Parents: Everyone always talks about getting kids ready to go back to school. Now is the time to think about areas that presented continuous problems last year. Consider your answers to these questions:
1. Was homework a constant battle in your home?
2. Was every morning a picture of total pandemonium in getting the children off to school?
3. Did extracurricular activities cause academic or family problems?
4. Were before- or after-school arrangements satisfactory?
5. Was money for lunch, supplies, and school trips handled satisfactorily for everyone?
6. Did TV viewing interfere with school work or family life?
7. Were your children reluctant to talk about what was happening at school?
Decide now before school starts, what problem or problems truly interfered with the overall happiness and functioning of your family life. Be sure to ask your children what areas were trouble spots. Work together to resolve these problems.
No matter how prepared children and parents are for the new school year, it is often a stressful time with children anxious about the new transitions that they face. Try to clear your own schedule so it will be easier to help your children at this time. Postpone business trips, volunteer meetings, and extra projects as much as possible. It's also helpful to freeze a few easy dinners so meal preparation does not add to household tension at this time.
Pushing Reading Too Soon
Question: Where we live, it has now become the norm that children must know how to read simple stories when they enter kindergarten. Is this expectation a reasonable one? - Questioning
Answer: Reading is much like walking and talking. Every child will have his or her own timetable. Of course, early instruction will result in some learning to read. Unfortunately, there are a great number of children who aren't ready to take this step. Many countries delay reading instruction until children are 7.
Expecting all entering kindergartners to read is not reasonable and sets children up for an early failure in school.
Do Combined Classes Truly Work for Most Students?
Question: With cut-backs occurring in the amount of dollars spent on education in our state, my third grader is going to be in a combined class with second graders.
He was specially selected for this class. It will only have 24 students while the regular third grade will have 30 students. I'm wondering about how well he'll be able to achieve in this class. - Divided Class
Answer: The research seems to show that children achieve at about the same levels in combined classes as in single grade classes. This may be because the children, like your son, are often selected for these classes because of their ability to work independently, motivate themselves, behave appropriately, and interact agreeably with others.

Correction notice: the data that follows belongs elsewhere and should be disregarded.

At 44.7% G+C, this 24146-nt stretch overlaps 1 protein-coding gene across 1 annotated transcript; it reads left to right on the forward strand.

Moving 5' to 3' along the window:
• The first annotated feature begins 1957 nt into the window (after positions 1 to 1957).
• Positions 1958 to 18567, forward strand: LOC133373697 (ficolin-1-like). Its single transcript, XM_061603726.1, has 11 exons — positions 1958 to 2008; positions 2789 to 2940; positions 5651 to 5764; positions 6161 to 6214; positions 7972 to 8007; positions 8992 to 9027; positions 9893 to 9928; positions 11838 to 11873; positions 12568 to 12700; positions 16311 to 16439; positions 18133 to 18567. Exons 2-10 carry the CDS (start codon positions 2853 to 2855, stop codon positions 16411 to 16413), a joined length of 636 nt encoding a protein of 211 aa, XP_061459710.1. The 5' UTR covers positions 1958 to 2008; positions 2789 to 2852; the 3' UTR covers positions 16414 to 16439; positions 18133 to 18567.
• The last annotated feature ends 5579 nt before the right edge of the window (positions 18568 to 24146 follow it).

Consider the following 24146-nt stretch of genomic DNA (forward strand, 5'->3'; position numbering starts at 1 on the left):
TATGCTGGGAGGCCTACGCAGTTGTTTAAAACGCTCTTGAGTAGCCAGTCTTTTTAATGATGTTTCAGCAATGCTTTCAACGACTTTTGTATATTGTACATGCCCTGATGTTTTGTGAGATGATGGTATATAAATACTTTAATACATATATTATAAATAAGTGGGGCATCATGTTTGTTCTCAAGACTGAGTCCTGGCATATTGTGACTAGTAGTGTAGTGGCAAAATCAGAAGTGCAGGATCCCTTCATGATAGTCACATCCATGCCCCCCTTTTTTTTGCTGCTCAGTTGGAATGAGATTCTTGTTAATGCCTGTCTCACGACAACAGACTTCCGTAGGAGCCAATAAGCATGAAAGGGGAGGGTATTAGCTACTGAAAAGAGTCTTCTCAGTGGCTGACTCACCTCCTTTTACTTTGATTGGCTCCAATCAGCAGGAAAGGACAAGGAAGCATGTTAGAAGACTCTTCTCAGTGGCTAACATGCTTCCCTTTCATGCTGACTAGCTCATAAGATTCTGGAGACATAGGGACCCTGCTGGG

Some benefits to combined classes may include a greater development of social skills, more cooperation between classmates, and enhanced leadership skills for the older students. Younger students can benefit from having older students to model.
Parents are often concerned about the amount of individual time their children will receive from the teacher. This is usually the same as in a single grade class as it is based primarily on class size. Furthermore, combined classes are usually smaller.
The success of a combined class depends greatly on the ability of individual teachers to handle this type of class. It is obviously more work with two curriculums to be covered.
The most successful teachers combine the teaching of as many subjects as possible with extension assignments for the upper grade. At this level, it works especially well with language arts and math. Social studies and science are often taught separately except for common themes.
In a well-thought out program involving the careful selection of students and teachers, combined classes can work well. This is not to say the picture is completely rosy. When teachers teach in a back and forth fashion, each level may not receive sufficient instructional time to learn a subject. When children are not selected carefully, the classes may have students with extremely different academic needs and quite disruptive behavior.
Major School Illnesses
Question: What are the main illnesses causing children to miss school? How can they be prevented? – Health Conscious
Answer: Large groups of children are breeding grounds for the organisms that cause illnesses. After the first few years of school, children's immunity improves. Here are the top illnesses that keep kids home from school:
Colds – young children have 6 to 10 a year
Stomach flu – second most common ailment
Ear infection – most common before 5 years of age
Pink eye – can be highly contagious
Sore throat – only a small number are the result of strep throat
The single best way to prevent illnesses is to have children wash their hands frequently.
Parents should send questions and comments to Peggy Gisler and Marge Eberts at email@example.com or ask them on the columnists' Web site at www.dearteacher.com.